The spring semester at most colleges ends around mid-May. Between now and August, you’re going to find a lot of prospective students and their parents visiting those campuses. If you’re under the impression preparing for a college visit starts and ends with booking your visit date online, it’s time to consider the other factors that go into making your trip to campus a successful one.
In a recent episode of the Talking College with Admissions and Planning Expert John Dragone, host John Dragone talks about why it’s important to go on college visits, how to schedule a visit, preparing for a meeting with an admissions counselor and more.
Should I visit my ‘reach’ schools?
Dragone defines ‘reach’ schools as ones “that might be difficult for you to gain admission to as well as ones that might be a financial stretch for your family.”
While it’s perfectly okay to visit reach schools, the “majority of your college visits should be to colleges where you have a good chance of being admitted and you know that they’re affordable to your family,” said Dragone.
Tip: Nine out of 10 schools you visit should be schools that are ‘safe’ in terms of the potential to gain admission.
How do you know if a school is likely to accept you?
To figure out where you stand at the end of your junior year, request a three-year transcript from your high school’s counseling office. You’ll also likely have at least one set of ACT or SAT scores by this time. Compare your grade point average (GPA) and standardized test scores to the range of admitted GPAs and test scores listed on the prospective school’s website.
Why college visits are important
Here are a few reasons why it’s important to go on college visits:
- “You get to see the college as it truly is rather than how it looks on the internet. By actually visiting the campus, you’re going to get a gut feeling about the college that you can’t get from the internet,” explained Dragone.
- Some colleges take demonstrated interest into account when evaluating an applicant for admission. Visiting a college campus is one form of demonstrated interest.
- Visiting “gives you a chance to see the surrounding community. Oftentimes, students and parents think, ‘as long as the campus is wonderful, and the facilities are great, and the college has all of this stuff that the students looking for, that’s enough,’” said Dragone. “No, it isn’t because the surrounding community is also going to be that student’s home for the next four years.”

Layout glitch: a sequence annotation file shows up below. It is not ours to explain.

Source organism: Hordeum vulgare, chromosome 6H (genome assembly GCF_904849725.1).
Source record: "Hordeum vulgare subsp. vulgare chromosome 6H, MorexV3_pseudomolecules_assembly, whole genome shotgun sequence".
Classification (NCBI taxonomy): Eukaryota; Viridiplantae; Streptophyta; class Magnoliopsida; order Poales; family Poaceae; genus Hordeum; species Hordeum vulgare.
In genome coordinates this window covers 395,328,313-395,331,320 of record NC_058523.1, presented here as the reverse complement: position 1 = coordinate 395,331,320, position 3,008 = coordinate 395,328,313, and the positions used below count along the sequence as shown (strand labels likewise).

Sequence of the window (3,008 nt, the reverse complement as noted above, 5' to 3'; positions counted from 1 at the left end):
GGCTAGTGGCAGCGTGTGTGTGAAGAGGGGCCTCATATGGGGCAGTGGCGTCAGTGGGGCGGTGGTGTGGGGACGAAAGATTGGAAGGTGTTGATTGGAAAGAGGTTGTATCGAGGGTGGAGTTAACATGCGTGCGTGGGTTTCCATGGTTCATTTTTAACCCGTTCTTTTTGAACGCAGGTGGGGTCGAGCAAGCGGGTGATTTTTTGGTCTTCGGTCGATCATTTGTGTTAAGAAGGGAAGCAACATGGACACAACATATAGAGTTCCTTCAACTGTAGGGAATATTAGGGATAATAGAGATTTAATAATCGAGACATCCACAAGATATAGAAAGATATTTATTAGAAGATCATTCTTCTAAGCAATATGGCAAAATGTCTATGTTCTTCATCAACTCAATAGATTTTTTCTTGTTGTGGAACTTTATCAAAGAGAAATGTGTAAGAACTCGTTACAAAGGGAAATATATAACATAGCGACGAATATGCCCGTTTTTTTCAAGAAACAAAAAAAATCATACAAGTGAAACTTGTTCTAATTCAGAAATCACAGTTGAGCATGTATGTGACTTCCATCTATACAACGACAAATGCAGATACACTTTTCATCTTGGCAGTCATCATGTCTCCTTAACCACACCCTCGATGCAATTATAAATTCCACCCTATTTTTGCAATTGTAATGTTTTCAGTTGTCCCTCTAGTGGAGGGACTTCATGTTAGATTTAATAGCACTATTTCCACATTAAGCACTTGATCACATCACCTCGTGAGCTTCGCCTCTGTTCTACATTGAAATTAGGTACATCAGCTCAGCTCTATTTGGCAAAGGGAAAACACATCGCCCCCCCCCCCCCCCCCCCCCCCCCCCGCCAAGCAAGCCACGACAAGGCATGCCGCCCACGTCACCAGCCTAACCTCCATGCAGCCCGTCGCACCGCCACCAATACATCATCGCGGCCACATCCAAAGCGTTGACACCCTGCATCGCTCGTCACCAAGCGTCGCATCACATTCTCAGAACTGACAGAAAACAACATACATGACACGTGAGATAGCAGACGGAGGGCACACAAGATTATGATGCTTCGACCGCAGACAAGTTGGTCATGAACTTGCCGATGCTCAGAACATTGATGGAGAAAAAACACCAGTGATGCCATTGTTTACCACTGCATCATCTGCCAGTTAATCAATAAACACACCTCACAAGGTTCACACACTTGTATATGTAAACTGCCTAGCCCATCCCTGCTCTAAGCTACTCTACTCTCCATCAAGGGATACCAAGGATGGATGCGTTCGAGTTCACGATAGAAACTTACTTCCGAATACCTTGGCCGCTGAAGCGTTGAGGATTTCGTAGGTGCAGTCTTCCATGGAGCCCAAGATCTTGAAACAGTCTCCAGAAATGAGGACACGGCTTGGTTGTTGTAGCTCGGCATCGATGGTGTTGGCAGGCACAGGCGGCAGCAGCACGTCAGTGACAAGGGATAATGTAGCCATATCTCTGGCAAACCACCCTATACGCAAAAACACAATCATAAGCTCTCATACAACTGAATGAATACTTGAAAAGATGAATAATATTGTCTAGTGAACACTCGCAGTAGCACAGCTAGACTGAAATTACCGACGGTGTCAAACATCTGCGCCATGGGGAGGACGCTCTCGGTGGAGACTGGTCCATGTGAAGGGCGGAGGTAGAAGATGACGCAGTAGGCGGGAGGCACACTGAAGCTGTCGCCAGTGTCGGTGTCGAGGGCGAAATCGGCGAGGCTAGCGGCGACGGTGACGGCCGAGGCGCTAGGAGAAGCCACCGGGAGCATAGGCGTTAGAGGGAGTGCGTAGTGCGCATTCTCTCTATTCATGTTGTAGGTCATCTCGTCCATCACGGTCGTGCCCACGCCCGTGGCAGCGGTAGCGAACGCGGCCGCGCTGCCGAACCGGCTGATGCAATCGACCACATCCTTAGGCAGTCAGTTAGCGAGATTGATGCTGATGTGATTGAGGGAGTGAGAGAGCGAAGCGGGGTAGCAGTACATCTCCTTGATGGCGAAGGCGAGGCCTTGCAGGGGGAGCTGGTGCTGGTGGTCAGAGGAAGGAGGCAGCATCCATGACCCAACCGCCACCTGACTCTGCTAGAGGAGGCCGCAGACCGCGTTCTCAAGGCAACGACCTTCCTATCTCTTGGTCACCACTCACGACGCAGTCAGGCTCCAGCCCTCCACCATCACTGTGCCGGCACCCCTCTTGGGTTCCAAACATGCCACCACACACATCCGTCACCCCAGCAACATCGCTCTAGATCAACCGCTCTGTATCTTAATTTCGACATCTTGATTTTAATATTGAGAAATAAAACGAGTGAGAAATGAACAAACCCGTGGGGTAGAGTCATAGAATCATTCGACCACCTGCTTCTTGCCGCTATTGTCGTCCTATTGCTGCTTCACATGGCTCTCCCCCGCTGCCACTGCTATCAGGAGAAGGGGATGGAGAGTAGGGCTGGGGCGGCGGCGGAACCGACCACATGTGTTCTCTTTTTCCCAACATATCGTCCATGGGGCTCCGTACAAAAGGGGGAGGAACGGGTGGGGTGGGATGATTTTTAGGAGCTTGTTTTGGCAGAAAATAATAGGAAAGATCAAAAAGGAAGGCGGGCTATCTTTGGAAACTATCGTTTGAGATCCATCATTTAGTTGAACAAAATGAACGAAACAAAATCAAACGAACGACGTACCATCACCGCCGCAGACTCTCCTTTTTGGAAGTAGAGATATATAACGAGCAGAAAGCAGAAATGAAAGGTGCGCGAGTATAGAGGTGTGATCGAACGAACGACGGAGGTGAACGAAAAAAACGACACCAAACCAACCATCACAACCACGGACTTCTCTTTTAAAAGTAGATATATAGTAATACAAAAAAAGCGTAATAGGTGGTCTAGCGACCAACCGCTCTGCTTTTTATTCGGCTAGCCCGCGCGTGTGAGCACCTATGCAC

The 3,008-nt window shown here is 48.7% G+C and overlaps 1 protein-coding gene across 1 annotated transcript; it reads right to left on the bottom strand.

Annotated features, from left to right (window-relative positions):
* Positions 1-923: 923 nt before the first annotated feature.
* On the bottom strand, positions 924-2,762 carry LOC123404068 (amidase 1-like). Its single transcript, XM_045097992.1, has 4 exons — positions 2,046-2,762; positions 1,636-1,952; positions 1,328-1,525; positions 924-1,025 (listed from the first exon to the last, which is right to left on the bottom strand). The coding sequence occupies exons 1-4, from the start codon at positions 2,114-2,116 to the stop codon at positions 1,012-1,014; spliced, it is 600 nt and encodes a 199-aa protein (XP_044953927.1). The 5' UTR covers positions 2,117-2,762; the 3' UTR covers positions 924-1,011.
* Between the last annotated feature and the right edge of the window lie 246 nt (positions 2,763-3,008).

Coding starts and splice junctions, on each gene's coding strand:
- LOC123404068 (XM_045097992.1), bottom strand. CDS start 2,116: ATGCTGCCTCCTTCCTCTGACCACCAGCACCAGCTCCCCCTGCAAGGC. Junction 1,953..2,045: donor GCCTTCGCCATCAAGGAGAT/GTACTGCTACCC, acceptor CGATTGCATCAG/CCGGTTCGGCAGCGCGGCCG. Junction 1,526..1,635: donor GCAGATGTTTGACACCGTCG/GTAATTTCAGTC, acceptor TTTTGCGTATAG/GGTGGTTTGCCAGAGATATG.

How to schedule a college visit
There are four main types of college visits, each offering a slightly different experience. Those types are the individual visit, group information session, open house program and virtual campus tour. Note that campus tours are part of all college visit itineraries.
Tip: Schedule your college visit at least two weeks in advance.
“If you’re visiting multiple colleges that are in close proximity to one another, geographically speaking, try your best to schedule those visits together,” advised Dragone. “It’s going to save you time, transportation costs, hotel costs, et cetera.”
Tip: If you’re staying in the area overnight, call the admissions office to “ask if they have any kind of special rate arrangements with any hotels in the area for people who are visiting that campus,” said Dragone. Not all schools have this type of partnership in place, but it’s definitely worth an ask.
Preparing to meet with an admissions counselor
Here’s what you should bring to the meeting:
- Copy of high school transcript
- ACT or SAT scores only if your score is well in line with the school’s score profile
- High school profile (ask counselor for this document)
- Copy of most recent report card
- List of courses you plan to take in your senior year
- Resume of activities, honors, awards, community service, etc.
Tip: Before the meeting, find out if it will be evaluative or non-evaluative. Evaluative means the admissions officer will ask you questions and take down notes based on your responses. That information can then be used as a component to evaluate your application for admission.
“In the vast majority of cases, it’s non-evaluative,” explained Dragone. This means “it’s nothing more than a simple discussion between the student and an admissions counselor.”
For non-evaluative meetings, be prepared to answer these three questions at minimum:
- Tell me about yourself.
- Why are you interested in our college?
- Do you have any questions for me?
Tip: Instead of asking, ‘Will I be accepted?’ ask ‘How would you describe the strength of my candidacy for admission?’
Dragone ends this podcast episode with a final caution for students embarking on college visits: “Don’t judge a college based on [how much] you liked or didn’t like the admissions counselor, or the quality of the job the student tour that day did,” he said. “I see that all the time. A college could be a perfect fit for a student, and maybe the admissions counselor was having a bad day, or maybe the tour guide just wasn’t that good. Don’t judge a college based on that. The reverse of that is, don’t be sold on [a college] just because you loved the admissions counselor and the tour guide.”
NOTE: The episode linked above is the second-to-last episode of the season. Talking College with Admissions and College Planning Expert John Dragone will return to FingerLakes1.com this fall. Check this page for the latest episode.
Additionally, please note that college planning, as explained by Dragone, is a multi-step process. To familiarize yourself with the previous steps, head to this page, which lists every episode in the Talking College podcast series thus far. We recommend starting with the oldest episode and working your way to the newest.
Hayley leads our newsroom providing reporters with assignments and covering the intersection of economic development and local history in the Finger Lakes. Have a lead or question? Send it to [email protected].